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Total Reaction Time Performance of Individuals with Autism after a Virtual Reality Task | OMICS International
ISSN: 2376-0281
International Journal of Neurorehabilitation
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Total Reaction Time Performance of Individuals with Autism after a Virtual Reality Task

Dafne Herrero1*, Tânia Brusque Crocetta2, Thais Massetti3, Íbis Ariana Pena de Moraes1, Isabela Lopes Trevizan3, Regiani Guarnieri2, Gilda Pena de Rezende4, Karina Ponce Villaça5 and Carlos Bandeira de Mello Monteiro2,3

1FSP University of São Paulo, São Paulo, SP, Brazil

2Department of Morphology and Physiology – Faculty of Medicine of ABC – Santo André, SP, Brazil

3Post-graduate Program in Rehabilitation Sciences - Faculty of Medicine - University of São Paulo, São Paulo, SP, Brazil

4GAPI Special Education in São Bernardo do Campo, São Paulo, Brazil

5School of Arts, Sciences and Humanities – EACH - University of São Paulo, São Paulo, SP, Brazil

*Corresponding Author:
Dafne Herrero
FSP University of São Paulo São Paulo, SP, Brazil
Tel: 2162002216
E-mail: [email protected]

Received date: August 04, 2015 Accepted date: December 08, 2015 Accepted date: December 15, 2015

Citation: Herrero D, Crocetta TB, Massetti T, de Moraes IAP, Trevizan IL, Guarnieri R, et al. (2015) Total Reaction Time Performance of Individuals with Autism after a Virtual Reality Task . IJN an open access journal 2:189. doi:10.4172/2376-0281.1000189

Copyright: © 2015 Herreo D, et al. This is an open-access article distributed under the terms of the Creative Commons Attribution License, which permits unrestricted use, distribution, and reproduction in any medium, provided the original author and source are credited

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Evidence suggests that people with autism perform simple reaction time (RT) tasks differently than typically developing (TD) individuals. The current study examines this possibility by investigating the simple total reaction time (TRT) performance and examined effects of practice on a virtual reality motor task (VRMT) in participants with autism. Twenty-seven participants diagnosed with autism spectrum disorder (ASD) and twenty-seven TD participants completed a TRT test alternated with a VRMT. Significant increases in TRT measures were found postpractice with the VRMT only in the female autistic group. These findings suggest that the VRMT is a promising tool for improving visual RT functioning in autistic individuals.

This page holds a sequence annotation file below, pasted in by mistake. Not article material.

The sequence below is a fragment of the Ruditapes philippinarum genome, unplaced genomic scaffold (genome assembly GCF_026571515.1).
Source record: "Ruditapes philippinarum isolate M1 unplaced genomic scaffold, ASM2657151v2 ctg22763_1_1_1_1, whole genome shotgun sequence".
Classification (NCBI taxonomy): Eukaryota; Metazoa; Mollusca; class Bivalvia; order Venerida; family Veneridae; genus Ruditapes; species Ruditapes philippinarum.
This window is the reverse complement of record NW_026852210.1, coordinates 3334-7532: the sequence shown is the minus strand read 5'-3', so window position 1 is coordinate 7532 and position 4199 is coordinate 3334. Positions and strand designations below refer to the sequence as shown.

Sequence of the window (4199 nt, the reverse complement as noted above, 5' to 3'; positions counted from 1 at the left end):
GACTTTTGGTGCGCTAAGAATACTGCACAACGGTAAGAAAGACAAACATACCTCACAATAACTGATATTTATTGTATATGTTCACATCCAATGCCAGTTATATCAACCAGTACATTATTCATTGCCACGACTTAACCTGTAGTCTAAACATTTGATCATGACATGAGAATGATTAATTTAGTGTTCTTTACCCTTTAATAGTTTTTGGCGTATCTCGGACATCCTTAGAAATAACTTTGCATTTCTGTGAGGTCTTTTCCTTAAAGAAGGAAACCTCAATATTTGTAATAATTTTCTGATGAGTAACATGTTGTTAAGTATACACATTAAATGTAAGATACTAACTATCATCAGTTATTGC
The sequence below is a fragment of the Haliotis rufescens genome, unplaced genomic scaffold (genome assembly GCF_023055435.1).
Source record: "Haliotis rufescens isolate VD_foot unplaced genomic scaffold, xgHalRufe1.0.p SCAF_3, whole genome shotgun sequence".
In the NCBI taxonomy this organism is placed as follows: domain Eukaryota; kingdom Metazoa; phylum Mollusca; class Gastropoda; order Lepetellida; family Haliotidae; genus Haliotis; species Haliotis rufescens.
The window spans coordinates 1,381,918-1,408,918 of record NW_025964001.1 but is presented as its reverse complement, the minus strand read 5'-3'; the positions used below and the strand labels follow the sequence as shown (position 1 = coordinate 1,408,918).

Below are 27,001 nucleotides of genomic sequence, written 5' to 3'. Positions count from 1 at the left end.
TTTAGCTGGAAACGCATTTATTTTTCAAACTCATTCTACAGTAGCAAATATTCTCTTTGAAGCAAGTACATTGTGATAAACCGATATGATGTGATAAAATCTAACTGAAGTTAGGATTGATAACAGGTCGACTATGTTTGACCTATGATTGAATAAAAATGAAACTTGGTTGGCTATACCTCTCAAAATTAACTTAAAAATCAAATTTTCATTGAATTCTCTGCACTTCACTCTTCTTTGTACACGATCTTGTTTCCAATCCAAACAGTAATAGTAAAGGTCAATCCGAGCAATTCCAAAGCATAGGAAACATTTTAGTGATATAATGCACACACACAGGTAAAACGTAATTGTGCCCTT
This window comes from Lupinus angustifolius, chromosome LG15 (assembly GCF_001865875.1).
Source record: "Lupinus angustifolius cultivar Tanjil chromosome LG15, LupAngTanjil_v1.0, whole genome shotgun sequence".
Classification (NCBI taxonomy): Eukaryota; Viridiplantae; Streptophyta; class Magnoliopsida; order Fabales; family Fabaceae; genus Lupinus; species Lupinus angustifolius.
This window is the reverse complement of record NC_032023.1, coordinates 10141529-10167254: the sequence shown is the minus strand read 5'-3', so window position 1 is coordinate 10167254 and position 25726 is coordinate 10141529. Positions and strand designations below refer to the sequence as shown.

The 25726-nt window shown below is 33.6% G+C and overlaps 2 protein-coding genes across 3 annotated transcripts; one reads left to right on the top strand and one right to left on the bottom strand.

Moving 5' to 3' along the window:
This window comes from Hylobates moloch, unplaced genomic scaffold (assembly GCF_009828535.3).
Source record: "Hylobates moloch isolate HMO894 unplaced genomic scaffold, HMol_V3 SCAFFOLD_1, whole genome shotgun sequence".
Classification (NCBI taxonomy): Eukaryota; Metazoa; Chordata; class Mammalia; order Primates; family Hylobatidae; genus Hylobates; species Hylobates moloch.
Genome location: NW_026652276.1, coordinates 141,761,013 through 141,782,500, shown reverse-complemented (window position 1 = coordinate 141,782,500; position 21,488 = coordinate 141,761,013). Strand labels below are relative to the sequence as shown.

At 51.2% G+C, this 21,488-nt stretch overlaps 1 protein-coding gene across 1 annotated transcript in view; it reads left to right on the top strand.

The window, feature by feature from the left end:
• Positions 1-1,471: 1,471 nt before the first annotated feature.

Autistic disorder; Reaction time; Developmental Disorder; Virtual Reality


Autistic disorder is characterized by signs of sensory processing difficulties that may include over- or under-sensitivity to certain sensory experiences, abnormally high or low activity levels, poorly organized behavior, poor coordination and motor learning, or delays in language development or academic progress despite adequate intelligence [1].

Atypical movements in speed, coordination, posture, and gait have been observed across Autism Spectrum Disorder (ASD). Moreover, it is unclear whether atypical movements are uniformly distributed across the entire spectrum, and how the recently introduced clinical DSM-5 specifics of intelligence, associated conditions, language level, and severity are related to motor performance [2].

Children with autism often have difficulty performing skilled movements [3] and exhibit a host of motor disorders including poor coordination, deficient tool use and delayed learning of complex motor skills [4].

Considering the consistent clinical reports of impaired motor functioning in autism, motor examination may provide a window into the underlying neurobiological substrate of the disorder. Motor signs may serve as markers for deficits in parallel or neighboring brain systems that are important for control of socialization and communication. Measures of motor function tend to be more overtly observable than measures of more complex social and behavioral systems [3].

In a recent update of ASDs, the results indicate that co-morbidity is not exceptional, stressing the importance of assessing motor skills in children with ASD, because the lack of correct and complete diagnoses may negatively influence the choice of appropriate care. The early assessment of motor problems might have a positive influence on the psychological development of individuals with ASD, and if the motor weaknesses are taken into account, different interventions and treatments may be considered to address the problems [5].

Given the difficulties that this population may have, it is important to develop intervention strategies, facilitating daily life activities of individuals with autism. We suggest that virtual reality (VR) is a promising avenue for this population. VR is a new technology that allows users to interact with a scene in three dimensions generated by a computer during the execution of a certain task, providing increased visual, sensory, and auditory feedback [6].